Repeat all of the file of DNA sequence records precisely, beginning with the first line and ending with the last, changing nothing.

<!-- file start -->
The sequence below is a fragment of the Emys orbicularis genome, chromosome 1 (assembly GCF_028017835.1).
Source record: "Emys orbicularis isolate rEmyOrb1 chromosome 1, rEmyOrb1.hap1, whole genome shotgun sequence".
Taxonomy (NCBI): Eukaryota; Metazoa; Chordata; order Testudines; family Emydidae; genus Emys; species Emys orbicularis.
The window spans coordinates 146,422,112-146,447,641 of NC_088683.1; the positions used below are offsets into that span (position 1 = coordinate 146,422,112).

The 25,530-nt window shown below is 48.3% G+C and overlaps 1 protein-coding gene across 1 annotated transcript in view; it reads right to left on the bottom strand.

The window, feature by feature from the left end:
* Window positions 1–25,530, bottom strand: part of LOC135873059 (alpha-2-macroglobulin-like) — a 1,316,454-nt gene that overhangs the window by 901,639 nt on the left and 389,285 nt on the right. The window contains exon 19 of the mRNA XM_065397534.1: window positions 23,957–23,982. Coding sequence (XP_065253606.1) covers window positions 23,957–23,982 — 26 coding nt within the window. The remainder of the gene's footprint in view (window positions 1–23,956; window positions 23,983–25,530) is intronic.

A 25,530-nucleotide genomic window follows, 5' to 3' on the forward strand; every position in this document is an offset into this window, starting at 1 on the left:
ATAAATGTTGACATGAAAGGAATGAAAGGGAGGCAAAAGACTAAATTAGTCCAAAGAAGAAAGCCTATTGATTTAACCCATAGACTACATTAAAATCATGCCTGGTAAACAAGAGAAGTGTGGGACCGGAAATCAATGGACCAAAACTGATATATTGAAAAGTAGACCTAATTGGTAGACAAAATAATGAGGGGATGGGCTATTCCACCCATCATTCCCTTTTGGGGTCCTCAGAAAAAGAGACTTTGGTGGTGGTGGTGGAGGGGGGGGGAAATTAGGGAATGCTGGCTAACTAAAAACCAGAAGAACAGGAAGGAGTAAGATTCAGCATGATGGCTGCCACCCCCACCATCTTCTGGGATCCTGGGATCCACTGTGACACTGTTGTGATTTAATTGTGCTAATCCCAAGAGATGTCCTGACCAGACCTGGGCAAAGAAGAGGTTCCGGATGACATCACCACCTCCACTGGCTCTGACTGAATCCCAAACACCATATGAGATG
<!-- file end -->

The sequence below is a fragment of the Emys orbicularis genome, chromosome 1 (assembly GCF_028017835.1).
Source record: "Emys orbicularis isolate rEmyOrb1 chromosome 1, rEmyOrb1.hap1, whole genome shotgun sequence".
Taxonomy (NCBI): Eukaryota; Metazoa; Chordata; order Testudines; family Emydidae; genus Emys; species Emys orbicularis.
The window spans coordinates 146,422,112-146,447,641 of NC_088683.1; the positions used below are offsets into that span (position 1 = coordinate 146,422,112).

The 25,530-nt window shown below is 48.3% G+C and overlaps 1 protein-coding gene across 1 annotated transcript in view; it reads right to left on the bottom strand.

The window, feature by feature from the left end:
* Window positions 1–25,530, bottom strand: part of LOC135873059 (alpha-2-macroglobulin-like) — a 1,316,454-nt gene that overhangs the window by 901,639 nt on the left and 389,285 nt on the right. The window contains exon 19 of the mRNA XM_065397534.1: window positions 23,957–23,982. Coding sequence (XP_065253606.1) covers window positions 23,957–23,982 — 26 coding nt within the window. The remainder of the gene's footprint in view (window positions 1–23,956; window positions 23,983–25,530) is intronic.

A 25,530-nucleotide genomic window follows, 5' to 3' on the forward strand; every position in this document is an offset into this window, starting at 1 on the left:
ATAAATGTTGACATGAAAGGAATGAAAGGGAGGCAAAAGACTAAATTAGTCCAAAGAAGAAAGCCTATTGATTTAACCCATAGACTACATTAAAATCATGCCTGGTAAACAAGAGAAGTGTGGGACCGGAAATCAATGGACCAAAACTGATATATTGAAAAGTAGACCTAATTGGTAGACAAAATAATGAGGGGATGGGCTATTCCACCCATCATTCCCTTTTGGGGTCCTCAGAAAAAGAGACTTTGGTGGTGGTGGTGGAGGGGGGGGGAAATTAGGGAATGCTGGCTAACTAAAAACCAGAAGAACAGGAAGGAGTAAGATTCAGCATGATGGCTGCCACCCCCACCATCTTCTGGGATCCTGGGATCCACTGTGACACTGTTGTGATTTAATTGTGCTAATCCCAAGAGATGTCCTGACCAGACCTGGGCAAAGAAGAGGTTCCGGATGACATCACCACCTCCACTGGCTCTGACTGAATCCCAAACACCATATGAGATG